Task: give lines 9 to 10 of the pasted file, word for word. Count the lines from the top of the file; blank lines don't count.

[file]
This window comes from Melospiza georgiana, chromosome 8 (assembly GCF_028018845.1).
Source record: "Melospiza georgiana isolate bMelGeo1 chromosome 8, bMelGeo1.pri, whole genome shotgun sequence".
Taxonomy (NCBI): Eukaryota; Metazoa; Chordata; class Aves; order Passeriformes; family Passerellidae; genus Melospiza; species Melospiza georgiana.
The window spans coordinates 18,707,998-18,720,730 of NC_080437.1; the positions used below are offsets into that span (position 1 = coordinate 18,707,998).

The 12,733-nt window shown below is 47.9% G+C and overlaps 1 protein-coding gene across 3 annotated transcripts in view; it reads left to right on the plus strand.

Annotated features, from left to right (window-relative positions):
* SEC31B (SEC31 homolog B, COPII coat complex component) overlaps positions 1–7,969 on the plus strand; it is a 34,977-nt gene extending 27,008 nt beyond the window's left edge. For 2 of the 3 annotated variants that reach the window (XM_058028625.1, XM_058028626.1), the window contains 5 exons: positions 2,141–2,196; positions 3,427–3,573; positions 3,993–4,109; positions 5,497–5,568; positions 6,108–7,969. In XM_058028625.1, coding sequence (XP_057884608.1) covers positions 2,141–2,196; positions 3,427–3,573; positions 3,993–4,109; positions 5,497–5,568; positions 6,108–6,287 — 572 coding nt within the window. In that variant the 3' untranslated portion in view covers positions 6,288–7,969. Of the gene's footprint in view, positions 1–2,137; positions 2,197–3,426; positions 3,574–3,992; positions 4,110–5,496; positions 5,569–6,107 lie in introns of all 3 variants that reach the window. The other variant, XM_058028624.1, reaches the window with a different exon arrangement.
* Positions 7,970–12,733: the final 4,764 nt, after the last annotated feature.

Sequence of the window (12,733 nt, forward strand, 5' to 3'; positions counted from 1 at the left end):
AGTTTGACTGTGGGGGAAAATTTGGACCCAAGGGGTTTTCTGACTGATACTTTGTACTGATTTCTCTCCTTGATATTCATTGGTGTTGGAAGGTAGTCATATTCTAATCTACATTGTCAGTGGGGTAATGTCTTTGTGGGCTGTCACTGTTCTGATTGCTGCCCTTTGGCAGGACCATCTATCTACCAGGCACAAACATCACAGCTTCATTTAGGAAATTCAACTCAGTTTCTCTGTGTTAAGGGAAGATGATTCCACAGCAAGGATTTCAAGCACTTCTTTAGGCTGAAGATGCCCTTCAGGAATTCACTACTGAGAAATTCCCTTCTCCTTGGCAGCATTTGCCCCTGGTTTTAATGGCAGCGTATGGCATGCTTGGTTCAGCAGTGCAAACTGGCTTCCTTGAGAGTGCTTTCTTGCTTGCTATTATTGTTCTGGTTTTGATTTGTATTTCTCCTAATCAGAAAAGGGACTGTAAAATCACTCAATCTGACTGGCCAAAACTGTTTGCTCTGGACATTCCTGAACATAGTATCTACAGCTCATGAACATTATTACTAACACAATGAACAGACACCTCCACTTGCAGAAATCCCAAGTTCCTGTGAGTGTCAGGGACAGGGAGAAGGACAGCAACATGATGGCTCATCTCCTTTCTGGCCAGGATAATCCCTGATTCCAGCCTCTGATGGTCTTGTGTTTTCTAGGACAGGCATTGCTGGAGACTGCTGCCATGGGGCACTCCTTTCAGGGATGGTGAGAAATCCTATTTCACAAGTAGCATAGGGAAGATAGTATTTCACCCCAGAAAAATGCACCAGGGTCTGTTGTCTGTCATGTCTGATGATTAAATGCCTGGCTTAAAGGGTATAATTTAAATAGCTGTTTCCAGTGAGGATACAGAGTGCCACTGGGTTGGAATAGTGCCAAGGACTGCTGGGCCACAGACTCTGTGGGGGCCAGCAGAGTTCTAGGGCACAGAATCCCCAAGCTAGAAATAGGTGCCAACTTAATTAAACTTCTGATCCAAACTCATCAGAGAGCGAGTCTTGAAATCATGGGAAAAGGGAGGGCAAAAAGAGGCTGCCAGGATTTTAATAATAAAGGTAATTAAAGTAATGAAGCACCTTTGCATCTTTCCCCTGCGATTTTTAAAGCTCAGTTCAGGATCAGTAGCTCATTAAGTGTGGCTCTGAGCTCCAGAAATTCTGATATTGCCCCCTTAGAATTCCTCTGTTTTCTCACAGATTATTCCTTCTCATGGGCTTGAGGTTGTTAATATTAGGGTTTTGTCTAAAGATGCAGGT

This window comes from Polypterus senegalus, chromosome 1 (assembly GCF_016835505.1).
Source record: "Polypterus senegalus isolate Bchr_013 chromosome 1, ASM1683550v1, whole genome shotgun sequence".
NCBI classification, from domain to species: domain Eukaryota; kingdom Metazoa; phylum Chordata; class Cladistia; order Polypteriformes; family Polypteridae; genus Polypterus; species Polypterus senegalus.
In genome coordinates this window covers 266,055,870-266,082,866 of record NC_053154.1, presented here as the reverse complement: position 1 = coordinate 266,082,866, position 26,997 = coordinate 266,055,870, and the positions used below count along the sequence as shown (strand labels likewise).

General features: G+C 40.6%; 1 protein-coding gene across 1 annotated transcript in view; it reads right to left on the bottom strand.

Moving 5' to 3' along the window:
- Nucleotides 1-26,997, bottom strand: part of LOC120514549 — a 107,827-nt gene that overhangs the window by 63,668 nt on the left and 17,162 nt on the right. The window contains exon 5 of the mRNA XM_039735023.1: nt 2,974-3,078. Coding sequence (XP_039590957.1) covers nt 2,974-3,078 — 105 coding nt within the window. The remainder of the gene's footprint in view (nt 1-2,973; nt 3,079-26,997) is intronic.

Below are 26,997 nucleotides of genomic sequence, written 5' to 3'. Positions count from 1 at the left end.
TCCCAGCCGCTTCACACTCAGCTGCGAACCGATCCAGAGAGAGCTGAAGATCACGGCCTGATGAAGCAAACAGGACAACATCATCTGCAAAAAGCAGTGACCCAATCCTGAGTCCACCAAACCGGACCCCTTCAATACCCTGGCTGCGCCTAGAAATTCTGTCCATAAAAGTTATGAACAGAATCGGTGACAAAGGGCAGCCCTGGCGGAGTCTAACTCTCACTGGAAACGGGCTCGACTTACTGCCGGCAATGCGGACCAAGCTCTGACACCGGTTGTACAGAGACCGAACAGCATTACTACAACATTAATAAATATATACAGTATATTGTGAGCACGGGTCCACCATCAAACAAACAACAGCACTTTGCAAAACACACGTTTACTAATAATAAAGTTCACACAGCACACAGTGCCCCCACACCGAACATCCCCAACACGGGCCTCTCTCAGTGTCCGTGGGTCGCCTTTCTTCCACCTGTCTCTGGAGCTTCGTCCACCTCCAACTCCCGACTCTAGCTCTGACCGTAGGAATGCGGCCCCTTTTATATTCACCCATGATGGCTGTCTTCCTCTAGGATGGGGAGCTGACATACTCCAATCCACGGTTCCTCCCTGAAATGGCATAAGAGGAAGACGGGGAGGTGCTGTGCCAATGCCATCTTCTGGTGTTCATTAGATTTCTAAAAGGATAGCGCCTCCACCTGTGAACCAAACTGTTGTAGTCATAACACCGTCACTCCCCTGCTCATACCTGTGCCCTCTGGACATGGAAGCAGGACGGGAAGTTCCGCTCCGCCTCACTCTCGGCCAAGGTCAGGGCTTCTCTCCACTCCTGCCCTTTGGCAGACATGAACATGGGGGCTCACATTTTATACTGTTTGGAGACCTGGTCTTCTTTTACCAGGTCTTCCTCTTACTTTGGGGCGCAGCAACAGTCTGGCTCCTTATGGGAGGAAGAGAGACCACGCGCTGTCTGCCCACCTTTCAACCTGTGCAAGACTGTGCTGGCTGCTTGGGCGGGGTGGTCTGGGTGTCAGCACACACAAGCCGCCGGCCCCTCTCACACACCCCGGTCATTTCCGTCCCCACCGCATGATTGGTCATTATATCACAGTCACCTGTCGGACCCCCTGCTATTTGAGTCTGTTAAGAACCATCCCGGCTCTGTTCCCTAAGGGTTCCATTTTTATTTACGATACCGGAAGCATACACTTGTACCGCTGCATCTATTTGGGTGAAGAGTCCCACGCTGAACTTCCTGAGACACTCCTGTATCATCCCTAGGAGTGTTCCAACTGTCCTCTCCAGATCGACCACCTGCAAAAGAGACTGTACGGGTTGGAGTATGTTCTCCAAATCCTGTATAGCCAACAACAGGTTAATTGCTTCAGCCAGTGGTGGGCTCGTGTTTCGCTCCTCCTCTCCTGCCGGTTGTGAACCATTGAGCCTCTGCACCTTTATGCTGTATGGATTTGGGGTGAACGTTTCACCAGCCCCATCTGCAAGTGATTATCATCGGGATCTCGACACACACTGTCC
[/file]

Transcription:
Sequence of the window (12,733 nt, forward strand, 5' to 3'; positions counted from 1 at the left end):
AGTTTGACTGTGGGGGAAAATTTGGACCCAAGGGGTTTTCTGACTGATACTTTGTACTGATTTCTCTCCTTGATATTCATTGGTGTTGGAAGGTAGTCATATTCTAATCTACATTGTCAGTGGGGTAATGTCTTTGTGGGCTGTCACTGTTCTGATTGCTGCCCTTTGGCAGGACCATCTATCTACCAGGCACAAACATCACAGCTTCATTTAGGAAATTCAACTCAGTTTCTCTGTGTTAAGGGAAGATGATTCCACAGCAAGGATTTCAAGCACTTCTTTAGGCTGAAGATGCCCTTCAGGAATTCACTACTGAGAAATTCCCTTCTCCTTGGCAGCATTTGCCCCTGGTTTTAATGGCAGCGTATGGCATGCTTGGTTCAGCAGTGCAAACTGGCTTCCTTGAGAGTGCTTTCTTGCTTGCTATTATTGTTCTGGTTTTGATTTGTATTTCTCCTAATCAGAAAAGGGACTGTAAAATCACTCAATCTGACTGGCCAAAACTGTTTGCTCTGGACATTCCTGAACATAGTATCTACAGCTCATGAACATTATTACTAACACAATGAACAGACACCTCCACTTGCAGAAATCCCAAGTTCCTGTGAGTGTCAGGGACAGGGAGAAGGACAGCAACATGATGGCTCATCTCCTTTCTGGCCAGGATAATCCCTGATTCCAGCCTCTGATGGTCTTGTGTTTTCTAGGACAGGCATTGCTGGAGACTGCTGCCATGGGGCACTCCTTTCAGGGATGGTGAGAAATCCTATTTCACAAGTAGCATAGGGAAGATAGTATTTCACCCCAGAAAAATGCACCAGGGTCTGTTGTCTGTCATGTCTGATGATTAAATGCCTGGCTTAAAGGGTATAATTTAAATAGCTGTTTCCAGTGAGGATACAGAGTGCCACTGGGTTGGAATAGTGCCAAGGACTGCTGGGCCACAGACTCTGTGGGGGCCAGCAGAGTTCTAGGGCACAGAATCCCCAAGCTAGAAATAGGTGCCAACTTAATTAAACTTCTGATCCAAACTCATCAGAGAGCGAGTCTTGAAATCATGGGAAAAGGGAGGGCAAAAAGAGGCTGCCAGGATTTTAATAATAAAGGTAATTAAAGTAATGAAGCACCTTTGCATCTTTCCCCTGCGATTTTTAAAGCTCAGTTCAGGATCAGTAGCTCATTAAGTGTGGCTCTGAGCTCCAGAAATTCTGATATTGCCCCCTTAGAATTCCTCTGTTTTCTCACAGATTATTCCTTCTCATGGGCTTGAGGTTGTTAATATTAGGGTTTTGTCTAAAGATGCAGGT